Sun Microsystems Inc.’s CEO Scott McNealy challenges Java developers to help bridge the digital divide in the education and health care sectors. It’s a quest that one Canadian IT firm seems to have taken up already.
During his keynote speech yesterday at JavaOne, Sun’s conference for Java developers being held June 26 to 30 in San Francisco, McNealy said it’s up to the Java programming community to aid the IT situations of schools and hospitals the world over.
Schools often face IT budget crunches but they’re charged with providing a high-quality educational experience for students. “There’s no money for schools to buy applications,” McNealy said.
Developers could help by creating Internet apps based on the Java standard. With Java as the apps’ accessible substructure, perhaps schools could leverage the collective intellectual property of Java programming pros to build upon or create from scratch software that answers the educator’s need for current teaching content that doesn’t cost the moon.
McNealy referenced the Global Education Learning Community (GELC), a Sun-sponsored organization dedicated to providing free learning materials to teachers online.
“Imagine…an open sourced textbook,” McNealy said. “Having it online means it’s free and available to every student.” He noted that on average, textbooks costs $1,000 per year, per student, thanks in part to textbook publishers presenting new editions that vary from their predecessors by just one or two sentences.
Kevin Ellis is manager, GUI at Maplesoft, a mathematics-software creator in Waterloo, Ont. As far as he’s concerned, McNealy’s on the right track.
“There are a lot of things you can do with software that you can’t do with a text book. For example, a picture can say a thousand words, but animation can say even more than a static picture. One thing Maplesoft has in its core product (“Maple 10”) is a number of tutors that contain animations or interactive step-by-step solutions. It walks the student through. They can make mistakes, undo, and really figure out what’s going on. You don’t get the same feedback from a textbook.”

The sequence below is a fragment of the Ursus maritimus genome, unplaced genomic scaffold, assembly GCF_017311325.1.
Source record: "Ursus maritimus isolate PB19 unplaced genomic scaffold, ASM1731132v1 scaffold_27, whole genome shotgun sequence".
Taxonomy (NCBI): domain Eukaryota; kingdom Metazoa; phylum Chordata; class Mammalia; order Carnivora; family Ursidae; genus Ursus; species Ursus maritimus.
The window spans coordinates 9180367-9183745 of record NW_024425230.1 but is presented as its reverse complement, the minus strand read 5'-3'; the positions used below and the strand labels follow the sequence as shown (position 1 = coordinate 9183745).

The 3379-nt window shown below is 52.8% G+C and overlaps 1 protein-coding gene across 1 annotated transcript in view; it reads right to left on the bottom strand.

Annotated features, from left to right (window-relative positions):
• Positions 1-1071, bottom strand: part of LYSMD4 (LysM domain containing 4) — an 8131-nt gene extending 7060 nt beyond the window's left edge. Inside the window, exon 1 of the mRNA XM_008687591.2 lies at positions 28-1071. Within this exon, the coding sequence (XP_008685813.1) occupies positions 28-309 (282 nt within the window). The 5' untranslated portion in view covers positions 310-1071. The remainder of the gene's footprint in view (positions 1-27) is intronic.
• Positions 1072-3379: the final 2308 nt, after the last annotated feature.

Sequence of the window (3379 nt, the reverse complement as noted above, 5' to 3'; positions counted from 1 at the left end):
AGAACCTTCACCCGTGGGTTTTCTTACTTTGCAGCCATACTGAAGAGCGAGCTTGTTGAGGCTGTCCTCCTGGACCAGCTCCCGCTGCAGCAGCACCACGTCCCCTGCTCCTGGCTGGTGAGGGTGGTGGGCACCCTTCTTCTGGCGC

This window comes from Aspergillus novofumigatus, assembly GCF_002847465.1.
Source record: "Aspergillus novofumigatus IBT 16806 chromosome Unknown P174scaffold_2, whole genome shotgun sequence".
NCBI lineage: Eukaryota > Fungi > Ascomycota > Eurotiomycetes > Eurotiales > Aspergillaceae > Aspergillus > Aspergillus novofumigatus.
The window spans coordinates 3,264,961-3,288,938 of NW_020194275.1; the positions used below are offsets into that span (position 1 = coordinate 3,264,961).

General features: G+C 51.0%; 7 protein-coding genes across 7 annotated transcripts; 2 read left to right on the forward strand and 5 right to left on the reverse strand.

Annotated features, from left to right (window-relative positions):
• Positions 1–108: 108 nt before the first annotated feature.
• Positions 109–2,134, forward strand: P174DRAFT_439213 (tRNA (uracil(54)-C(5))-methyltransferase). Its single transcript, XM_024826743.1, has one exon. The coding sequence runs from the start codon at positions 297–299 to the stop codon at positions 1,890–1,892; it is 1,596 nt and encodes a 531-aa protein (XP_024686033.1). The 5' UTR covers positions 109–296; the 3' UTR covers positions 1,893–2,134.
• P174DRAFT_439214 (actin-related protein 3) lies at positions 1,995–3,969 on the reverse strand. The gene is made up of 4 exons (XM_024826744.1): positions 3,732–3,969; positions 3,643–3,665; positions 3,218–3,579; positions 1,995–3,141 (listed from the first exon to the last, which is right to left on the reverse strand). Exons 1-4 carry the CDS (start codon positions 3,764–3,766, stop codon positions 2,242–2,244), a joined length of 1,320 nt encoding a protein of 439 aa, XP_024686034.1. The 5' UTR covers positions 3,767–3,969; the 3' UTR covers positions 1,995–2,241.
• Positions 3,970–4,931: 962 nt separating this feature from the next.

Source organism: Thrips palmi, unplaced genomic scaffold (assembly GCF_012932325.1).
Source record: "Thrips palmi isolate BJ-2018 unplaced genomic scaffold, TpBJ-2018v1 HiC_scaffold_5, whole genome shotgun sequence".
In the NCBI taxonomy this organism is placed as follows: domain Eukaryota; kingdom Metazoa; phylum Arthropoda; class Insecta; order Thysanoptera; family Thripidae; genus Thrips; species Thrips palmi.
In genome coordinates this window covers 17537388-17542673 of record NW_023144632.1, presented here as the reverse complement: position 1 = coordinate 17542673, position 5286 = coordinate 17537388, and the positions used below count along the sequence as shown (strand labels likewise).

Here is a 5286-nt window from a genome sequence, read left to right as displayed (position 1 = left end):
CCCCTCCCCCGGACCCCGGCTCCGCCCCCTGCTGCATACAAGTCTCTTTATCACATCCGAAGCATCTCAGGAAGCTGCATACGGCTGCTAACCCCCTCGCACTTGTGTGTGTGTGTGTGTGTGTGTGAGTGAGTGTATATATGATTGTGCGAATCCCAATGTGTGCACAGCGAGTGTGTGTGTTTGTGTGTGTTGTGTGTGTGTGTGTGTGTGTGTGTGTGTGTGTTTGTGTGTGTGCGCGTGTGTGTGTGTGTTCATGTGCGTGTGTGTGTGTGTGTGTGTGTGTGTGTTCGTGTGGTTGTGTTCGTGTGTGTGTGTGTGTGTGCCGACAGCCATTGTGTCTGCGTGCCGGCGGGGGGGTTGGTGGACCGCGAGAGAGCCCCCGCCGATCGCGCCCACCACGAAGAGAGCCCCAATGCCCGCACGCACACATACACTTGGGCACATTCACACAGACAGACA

Success, however, is a matter of marrying rich applications with low-end computers. “Academics are not as quick to update computer hardware,” Ellis said. “That’s always a challenge: how do you operate on an earlier-generation machine rather than focusing on state-of-the-art platforms? That’s one we’ve really been working on.”
Health care institutions need technology to become more efficient, McNealy said. “I don’t think there’s any industry more screwed up than the IT industry except maybe health care, which kills everyone eventually.” He pointed out that diagnostic mistakes cause millions of deaths each year and US$300 billion flowing into health care systems yield no benefits for patients.
“We have to, as an industry, help solve this problem,” McNealy said. Sun showcased the Brazilian National Health System, which is using Java applications to improve patient scheduling. According to the organization’s CTO, patients are able to book appointments with doctors much quicker now than they were before, thanks in part to the new scheduling system.
In other Sun news, the company announced yesterday that it would acquire SeeBeyond Technology Corp., a middleware provider, for US$387 million. Should the deal go through as planned, SeeBeyond’s Integrated Composite Application Network (ICAN) for integration will come to be known as the Sun Java System Integration Suite down the line.
Sun’s executives said SeeBeyond’s technology would play a vital role in Sun’s service-oriented architecture (SOA) platform, which is a popular topic. According to John Gage, Sun’s chief researcher, the most-attended technical session at JavaOne as of yesterday morning was all about Java Business Integration (JBI), the Web services integration spec.